While news outlets like the Washington Post and Kansas City Star have lost their ombudsmen in recent years, a Canadian college newspaper, The Varsity from the University of Toronto, just appointed its first public editor, Sophie Borwein.
Alex McKeen, the paper’s editor, told iMediaEthics by e-mail The Varsity had been thinking about appointing a public editor for about a year. “The Varsity has long been the definitive source of campus news at U of T (we were established in 1880) and maintaining the trust of our readership is essential to our ability to continue to produce high-quality, courageous journalism,” she wrote. “Implementing a Public Editor is our promise to readers that their questions and concerns about the work that we do will not only be taken seriously, but will also have a place within our paper. I hope and believe that this will result in thoughtful discussion, and greater mutual understanding for our readers and journalists.”
In terms of the job’s structure, McKeen told iMediaEthics:
“Our newspaper comes out in print once a week, and I have let Sophie know that she is welcome to have space in our paper for every issue (or online throughout the week as the case may be). We have not set any quotas for her columns, but we’ve discussed that two per month would be a good target. Of course, this may change depending on the volume of emails she received from readers and other factors. We are all new to the role here, and very much looking forward to figuring out exactly how it will work at our paper. “
Borwein explained to iMediaEthics she and McKeen “expect there to be a steep learning curve associated with integrating the public editor position into the newspaper.” As the days and weeks go on, and based on reader reaction, the role will be shaped.
“For the next little while, I think the plan is going to be to see what kind of direct responses I receive,” Borwein e-mailed iMediaEthics. “After that, the plan is to write a more regular column (likely in the realm of two columns a month). Of course, there will be a lot of flexibility to this, depending on the issues that arise, and the responses that they merit.”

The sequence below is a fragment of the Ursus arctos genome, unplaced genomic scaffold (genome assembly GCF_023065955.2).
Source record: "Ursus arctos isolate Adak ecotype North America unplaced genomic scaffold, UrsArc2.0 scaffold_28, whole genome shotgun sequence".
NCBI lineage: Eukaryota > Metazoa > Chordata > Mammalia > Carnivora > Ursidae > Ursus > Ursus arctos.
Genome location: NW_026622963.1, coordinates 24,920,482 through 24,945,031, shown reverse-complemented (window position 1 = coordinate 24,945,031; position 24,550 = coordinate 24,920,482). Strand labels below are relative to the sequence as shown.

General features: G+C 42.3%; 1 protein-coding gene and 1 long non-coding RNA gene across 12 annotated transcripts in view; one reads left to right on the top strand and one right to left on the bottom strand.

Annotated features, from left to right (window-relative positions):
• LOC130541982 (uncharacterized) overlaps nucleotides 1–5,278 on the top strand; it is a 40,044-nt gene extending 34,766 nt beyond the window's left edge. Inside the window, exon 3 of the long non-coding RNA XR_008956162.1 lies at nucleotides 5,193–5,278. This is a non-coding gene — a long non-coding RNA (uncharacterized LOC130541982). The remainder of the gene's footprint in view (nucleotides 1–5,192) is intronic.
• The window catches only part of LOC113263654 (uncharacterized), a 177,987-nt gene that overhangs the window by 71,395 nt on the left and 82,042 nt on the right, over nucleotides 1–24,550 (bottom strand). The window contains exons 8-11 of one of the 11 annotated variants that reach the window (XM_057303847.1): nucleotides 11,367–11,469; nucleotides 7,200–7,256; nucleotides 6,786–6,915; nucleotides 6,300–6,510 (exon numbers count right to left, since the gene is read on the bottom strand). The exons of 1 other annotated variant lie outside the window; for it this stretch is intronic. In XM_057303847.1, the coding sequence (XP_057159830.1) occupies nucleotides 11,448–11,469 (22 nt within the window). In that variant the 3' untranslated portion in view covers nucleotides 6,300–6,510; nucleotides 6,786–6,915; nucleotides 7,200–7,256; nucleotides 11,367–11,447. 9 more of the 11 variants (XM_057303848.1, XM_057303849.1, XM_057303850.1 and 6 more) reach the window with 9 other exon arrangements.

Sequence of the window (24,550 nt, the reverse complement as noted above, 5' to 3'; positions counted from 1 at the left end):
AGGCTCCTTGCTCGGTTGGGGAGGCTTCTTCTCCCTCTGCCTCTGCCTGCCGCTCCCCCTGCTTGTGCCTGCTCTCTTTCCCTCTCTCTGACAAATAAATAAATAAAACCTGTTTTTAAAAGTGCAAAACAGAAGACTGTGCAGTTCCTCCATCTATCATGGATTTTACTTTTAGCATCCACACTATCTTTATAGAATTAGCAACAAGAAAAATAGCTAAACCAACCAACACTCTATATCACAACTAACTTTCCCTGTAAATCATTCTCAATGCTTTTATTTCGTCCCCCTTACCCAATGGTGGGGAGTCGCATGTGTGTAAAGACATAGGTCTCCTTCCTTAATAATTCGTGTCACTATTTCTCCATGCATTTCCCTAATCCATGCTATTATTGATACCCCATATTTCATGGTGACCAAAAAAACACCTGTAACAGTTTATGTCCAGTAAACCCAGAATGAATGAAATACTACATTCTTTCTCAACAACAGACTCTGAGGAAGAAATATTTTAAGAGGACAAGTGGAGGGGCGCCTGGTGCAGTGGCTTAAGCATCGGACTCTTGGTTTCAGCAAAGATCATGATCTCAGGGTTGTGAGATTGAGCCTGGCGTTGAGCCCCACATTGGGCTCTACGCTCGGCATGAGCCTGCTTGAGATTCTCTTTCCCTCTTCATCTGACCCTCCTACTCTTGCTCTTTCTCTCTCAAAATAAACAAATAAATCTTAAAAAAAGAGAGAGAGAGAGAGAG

Borwein said she has chatted with public editors for other publications, but not university papers because “it isn’t entirely clear that there are many other universities (in Canada or elsewhere) that have public editors.”
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“At this point, all I can really stress is that this is going to be a work in progress, and I think a learning experience for everyone at The Varsity,” Borwein added. “But I am also optimistic it will be a positive step forward for the paper. Given current conversations about trust in the media, I think it is a great time for The Varsity to make this move.”
Borwein introduced herself to The Varsity’s readers in a column. Her term runs during the spring semester — Jan. 1 – April 30, she told iMediaEthics, and she noted, “I was not previously involved with the paper. When I applied to the position, it was made clear to me that, because of the nature of the public editor position, they were looking for someone with some distance from the paper. ”
In her own column, McKeen wrote about the decision to appoint a public editor, noting that because Borwein is a PhD student and not an undergraduate, she is able to straddle the line between being a member of the campus community and separate from the paper.
“As I see it, the next wave of journalists are working at newspapers like The Varsity, and the next wave of informed citizens are reading them,” McKeen wrote. “We strive to always provide a high standard of journalism in keeping with our Code of Journalistic Ethics, and we know from the many engagements our team has with readers that they care a lot about our adherence to those standards. The appointment of Sophie as our Public Editor is our latest commitment to transparency with respect to our journalistic standards and practices that our readers rightly demand from us, and should continue to demand of media organizations throughout their lives.”
According to McKeen, Borwein was picked by “two members of The Varsity’s masthead, and two members of our Board of Directors, and she reports to that same committee.” The Varsity placed an ad for applicants, McKeen told iMediaEthics.
While we rarely hear about student media outlets having public editors, iMediaEthics has previously reported on Cornell University’s student newspaper, the Cornell Daily Sun, which has a public editor.
Hat Tip: Kathy English –